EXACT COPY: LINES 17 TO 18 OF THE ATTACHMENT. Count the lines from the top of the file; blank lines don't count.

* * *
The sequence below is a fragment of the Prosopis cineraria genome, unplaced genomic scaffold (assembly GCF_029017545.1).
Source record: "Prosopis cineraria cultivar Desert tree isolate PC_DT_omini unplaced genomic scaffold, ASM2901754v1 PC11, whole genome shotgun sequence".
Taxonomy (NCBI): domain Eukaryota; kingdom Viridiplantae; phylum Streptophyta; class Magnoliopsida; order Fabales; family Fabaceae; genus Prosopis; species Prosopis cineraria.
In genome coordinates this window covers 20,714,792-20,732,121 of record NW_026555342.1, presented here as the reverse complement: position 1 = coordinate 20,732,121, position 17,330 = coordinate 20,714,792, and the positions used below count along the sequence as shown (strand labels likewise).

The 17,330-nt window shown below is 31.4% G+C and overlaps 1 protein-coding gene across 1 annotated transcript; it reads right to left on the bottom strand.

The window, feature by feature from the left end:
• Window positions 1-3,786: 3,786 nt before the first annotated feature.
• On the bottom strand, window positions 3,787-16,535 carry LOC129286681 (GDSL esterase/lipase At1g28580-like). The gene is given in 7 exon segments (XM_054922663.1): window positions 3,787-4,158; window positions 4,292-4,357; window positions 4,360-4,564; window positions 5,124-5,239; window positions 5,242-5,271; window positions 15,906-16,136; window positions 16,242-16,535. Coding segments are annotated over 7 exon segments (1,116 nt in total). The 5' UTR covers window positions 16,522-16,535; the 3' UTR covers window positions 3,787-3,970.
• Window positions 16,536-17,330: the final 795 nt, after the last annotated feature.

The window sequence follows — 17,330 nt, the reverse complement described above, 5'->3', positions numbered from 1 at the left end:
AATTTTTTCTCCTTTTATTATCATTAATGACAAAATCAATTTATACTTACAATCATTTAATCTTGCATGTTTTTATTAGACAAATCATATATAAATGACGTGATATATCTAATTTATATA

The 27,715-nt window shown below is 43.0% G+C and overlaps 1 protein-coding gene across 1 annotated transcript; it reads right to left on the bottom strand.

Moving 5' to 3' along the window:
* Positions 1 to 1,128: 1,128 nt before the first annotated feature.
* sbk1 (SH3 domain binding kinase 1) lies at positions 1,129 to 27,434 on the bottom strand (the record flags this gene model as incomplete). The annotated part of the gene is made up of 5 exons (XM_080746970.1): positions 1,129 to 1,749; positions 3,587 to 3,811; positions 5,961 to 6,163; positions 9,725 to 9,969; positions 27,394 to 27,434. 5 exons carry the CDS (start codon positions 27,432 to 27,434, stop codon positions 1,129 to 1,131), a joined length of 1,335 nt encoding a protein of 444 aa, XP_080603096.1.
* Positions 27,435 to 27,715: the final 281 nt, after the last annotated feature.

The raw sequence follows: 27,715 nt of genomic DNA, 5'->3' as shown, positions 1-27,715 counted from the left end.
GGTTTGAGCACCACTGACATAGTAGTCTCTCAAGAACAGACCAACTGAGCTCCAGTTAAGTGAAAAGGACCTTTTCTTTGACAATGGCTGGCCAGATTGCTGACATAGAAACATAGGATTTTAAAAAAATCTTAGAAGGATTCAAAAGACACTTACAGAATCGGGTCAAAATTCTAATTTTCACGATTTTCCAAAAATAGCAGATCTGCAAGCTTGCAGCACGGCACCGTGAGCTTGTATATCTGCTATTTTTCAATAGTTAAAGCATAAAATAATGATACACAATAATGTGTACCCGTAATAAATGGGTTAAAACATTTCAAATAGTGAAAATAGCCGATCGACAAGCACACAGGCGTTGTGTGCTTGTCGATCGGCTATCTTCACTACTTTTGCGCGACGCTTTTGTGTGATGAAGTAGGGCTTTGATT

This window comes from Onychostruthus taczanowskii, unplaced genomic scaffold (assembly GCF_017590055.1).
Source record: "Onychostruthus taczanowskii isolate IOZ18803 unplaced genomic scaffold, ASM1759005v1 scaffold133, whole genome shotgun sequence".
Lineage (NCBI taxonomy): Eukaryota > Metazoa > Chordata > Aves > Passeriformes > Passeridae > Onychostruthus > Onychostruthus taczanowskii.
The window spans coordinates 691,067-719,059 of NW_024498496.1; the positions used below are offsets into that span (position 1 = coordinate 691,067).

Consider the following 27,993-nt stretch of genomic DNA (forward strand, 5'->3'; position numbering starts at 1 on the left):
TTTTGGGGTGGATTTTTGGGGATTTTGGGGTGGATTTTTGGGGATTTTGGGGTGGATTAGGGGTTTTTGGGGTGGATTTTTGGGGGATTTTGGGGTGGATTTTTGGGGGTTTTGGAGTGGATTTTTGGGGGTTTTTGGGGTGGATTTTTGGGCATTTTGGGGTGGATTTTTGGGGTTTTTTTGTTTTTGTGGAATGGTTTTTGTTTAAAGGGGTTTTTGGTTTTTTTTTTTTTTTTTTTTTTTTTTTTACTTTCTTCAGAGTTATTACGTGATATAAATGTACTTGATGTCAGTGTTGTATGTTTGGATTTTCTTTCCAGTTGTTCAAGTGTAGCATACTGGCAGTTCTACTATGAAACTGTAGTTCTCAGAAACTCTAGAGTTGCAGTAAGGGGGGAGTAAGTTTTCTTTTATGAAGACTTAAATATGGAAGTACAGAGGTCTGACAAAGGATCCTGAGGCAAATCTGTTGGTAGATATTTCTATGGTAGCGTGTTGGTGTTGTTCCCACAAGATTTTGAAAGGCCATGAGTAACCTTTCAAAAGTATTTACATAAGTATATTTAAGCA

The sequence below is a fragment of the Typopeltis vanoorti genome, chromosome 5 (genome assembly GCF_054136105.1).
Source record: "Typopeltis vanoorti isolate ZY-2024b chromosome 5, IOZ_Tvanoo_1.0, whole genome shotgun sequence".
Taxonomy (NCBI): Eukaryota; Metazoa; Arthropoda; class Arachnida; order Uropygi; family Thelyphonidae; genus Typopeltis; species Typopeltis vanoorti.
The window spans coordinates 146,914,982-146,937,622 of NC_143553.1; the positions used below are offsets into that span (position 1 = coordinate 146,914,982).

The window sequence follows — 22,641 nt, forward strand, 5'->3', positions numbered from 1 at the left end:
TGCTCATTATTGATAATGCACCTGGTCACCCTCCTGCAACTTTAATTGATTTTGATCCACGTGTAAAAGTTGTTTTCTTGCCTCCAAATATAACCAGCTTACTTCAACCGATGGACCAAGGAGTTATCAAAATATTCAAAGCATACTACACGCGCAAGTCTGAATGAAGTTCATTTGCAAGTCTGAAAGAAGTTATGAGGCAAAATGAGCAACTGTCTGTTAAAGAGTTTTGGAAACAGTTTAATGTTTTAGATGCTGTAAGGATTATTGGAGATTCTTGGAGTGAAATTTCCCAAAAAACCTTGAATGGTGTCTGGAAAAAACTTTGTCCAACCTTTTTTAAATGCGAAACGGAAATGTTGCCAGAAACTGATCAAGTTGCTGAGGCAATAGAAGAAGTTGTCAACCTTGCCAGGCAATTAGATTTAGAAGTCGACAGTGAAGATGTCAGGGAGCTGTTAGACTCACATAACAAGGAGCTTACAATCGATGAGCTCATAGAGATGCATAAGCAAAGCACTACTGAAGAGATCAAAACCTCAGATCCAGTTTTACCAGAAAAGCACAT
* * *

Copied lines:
The raw sequence follows: 27,715 nt of genomic DNA, 5'->3' as shown, positions 1-27,715 counted from the left end.
GGTTTGAGCACCACTGACATAGTAGTCTCTCAAGAACAGACCAACTGAGCTCCAGTTAAGTGAAAAGGACCTTTTCTTTGACAATGGCTGGCCAGATTGCTGACATAGAAACATAGGATTTTAAAAAAATCTTAGAAGGATTCAAAAGACACTTACAGAATCGGGTCAAAATTCTAATTTTCACGATTTTCCAAAAATAGCAGATCTGCAAGCTTGCAGCACGGCACCGTGAGCTTGTATATCTGCTATTTTTCAATAGTTAAAGCATAAAATAATGATACACAATAATGTGTACCCGTAATAAATGGGTTAAAACATTTCAAATAGTGAAAATAGCCGATCGACAAGCACACAGGCGTTGTGTGCTTGTCGATCGGCTATCTTCACTACTTTTGCGCGACGCTTTTGTGTGATGAAGTAGGGCTTTGATT